Data Analysis Using SQL and Excel
John Wiley & Sons, 2008 - 645 pagina's
Leverage the power of SQL and Excel to perform business analysis
Three key efforts are essential to effectively transform data into actionable information: retrieving data with SQL, presenting data with Excel, and understanding statistics as the foundation of data analysis. Data mining expert Gordon Linoff focuses on these topics and shows you how SQL and Excel can be used to extract business information from relational databases. He begins by taking a look at how data is central to the task of understanding customers, products, and markets, and he then goes on to show you how to use that data to define business dimensions, store transactions about customers, and summarize important data to produce results. Along the way, he shares stories based on his personal experience in the field, intended to enrich your understanding of why some things work—and others don't.
Each chapter explains when and why to perform a particular type of business analysis in order to obtain useful results, how to design and perform the analysis using SQL and Excel, and what you can expect the results to look like. Throughout the book, critical features of Excel are highlighted, interesting uses of Excel graphics are explained, and dataflows and graphical representations of data processing are used to illustrate how SQL works.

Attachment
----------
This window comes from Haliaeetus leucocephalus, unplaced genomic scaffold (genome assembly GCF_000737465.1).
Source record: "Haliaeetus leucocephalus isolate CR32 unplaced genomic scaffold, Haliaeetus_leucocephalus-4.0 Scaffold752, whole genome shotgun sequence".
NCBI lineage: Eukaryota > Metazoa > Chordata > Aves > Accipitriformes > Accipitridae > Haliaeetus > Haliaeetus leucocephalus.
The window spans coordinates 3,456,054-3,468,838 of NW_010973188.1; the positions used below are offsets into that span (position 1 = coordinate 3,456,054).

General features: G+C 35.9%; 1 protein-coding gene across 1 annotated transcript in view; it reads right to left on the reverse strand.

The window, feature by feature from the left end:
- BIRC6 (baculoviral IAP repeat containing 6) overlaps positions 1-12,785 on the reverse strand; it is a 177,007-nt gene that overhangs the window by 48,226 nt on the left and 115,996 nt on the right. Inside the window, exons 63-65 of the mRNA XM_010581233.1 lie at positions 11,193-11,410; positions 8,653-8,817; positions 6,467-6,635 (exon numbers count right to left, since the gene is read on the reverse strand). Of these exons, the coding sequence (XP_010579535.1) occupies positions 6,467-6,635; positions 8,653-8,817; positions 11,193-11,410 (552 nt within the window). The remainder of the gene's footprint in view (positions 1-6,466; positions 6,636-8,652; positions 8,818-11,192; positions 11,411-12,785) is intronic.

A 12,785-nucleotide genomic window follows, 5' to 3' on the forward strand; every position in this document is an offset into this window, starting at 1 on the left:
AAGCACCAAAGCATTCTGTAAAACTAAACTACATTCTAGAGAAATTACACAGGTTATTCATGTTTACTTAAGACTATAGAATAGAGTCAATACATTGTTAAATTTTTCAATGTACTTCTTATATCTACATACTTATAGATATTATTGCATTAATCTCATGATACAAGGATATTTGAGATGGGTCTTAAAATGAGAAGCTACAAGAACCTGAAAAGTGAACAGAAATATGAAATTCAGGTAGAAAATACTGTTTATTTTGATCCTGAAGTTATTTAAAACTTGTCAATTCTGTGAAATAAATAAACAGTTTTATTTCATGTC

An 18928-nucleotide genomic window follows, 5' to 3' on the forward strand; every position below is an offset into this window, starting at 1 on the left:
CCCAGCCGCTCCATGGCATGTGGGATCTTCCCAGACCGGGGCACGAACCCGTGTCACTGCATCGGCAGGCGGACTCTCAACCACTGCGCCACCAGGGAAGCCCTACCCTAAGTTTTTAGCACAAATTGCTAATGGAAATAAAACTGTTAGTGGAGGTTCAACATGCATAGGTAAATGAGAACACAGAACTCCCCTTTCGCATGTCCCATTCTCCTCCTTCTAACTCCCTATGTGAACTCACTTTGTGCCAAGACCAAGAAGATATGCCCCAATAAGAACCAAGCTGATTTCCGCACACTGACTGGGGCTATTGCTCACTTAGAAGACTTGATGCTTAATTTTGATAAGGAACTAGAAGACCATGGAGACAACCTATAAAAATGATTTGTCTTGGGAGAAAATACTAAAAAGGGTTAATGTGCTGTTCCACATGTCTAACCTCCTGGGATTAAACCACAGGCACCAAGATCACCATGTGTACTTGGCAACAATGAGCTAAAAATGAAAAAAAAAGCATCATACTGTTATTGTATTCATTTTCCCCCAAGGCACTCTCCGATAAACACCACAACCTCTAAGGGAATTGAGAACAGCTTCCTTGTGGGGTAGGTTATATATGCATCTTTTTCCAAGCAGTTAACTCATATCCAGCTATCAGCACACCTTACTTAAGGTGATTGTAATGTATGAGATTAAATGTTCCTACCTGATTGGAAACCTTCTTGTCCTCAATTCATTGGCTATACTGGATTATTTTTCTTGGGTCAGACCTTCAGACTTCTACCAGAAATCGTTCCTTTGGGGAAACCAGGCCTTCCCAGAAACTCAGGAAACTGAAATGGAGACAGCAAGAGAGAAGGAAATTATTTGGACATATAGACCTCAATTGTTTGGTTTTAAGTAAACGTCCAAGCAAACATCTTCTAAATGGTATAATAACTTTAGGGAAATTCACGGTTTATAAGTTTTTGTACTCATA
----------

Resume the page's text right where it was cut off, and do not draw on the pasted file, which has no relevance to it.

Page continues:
Data Analysis Using SQL and Excel shares hints, warnings, and technical asides about Excel, SQL, and data analysis/mining. The book also discusses:
The companion Web site provides the data sets, Excel spreadsheets, and examples featured in the book.
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A Data Miner Looks at SQL
Whats In a Table? Getting Started with Data Exploration
How Different Is Different?
How Different Are the Averages?
Where Is It All Happening? Location Location Location
Its a Matter of Time
How Long Will Customers Last? Survival Analysis
Whats in a Shopping Cart? Market Basket Analysis
Data Mining Models in SQL
Linear Regression Models
Measuring Goodness of Fit Using R2
Weighted Linear Regression
More Than One Input Variable
Building Customer Signatures for Further Analysis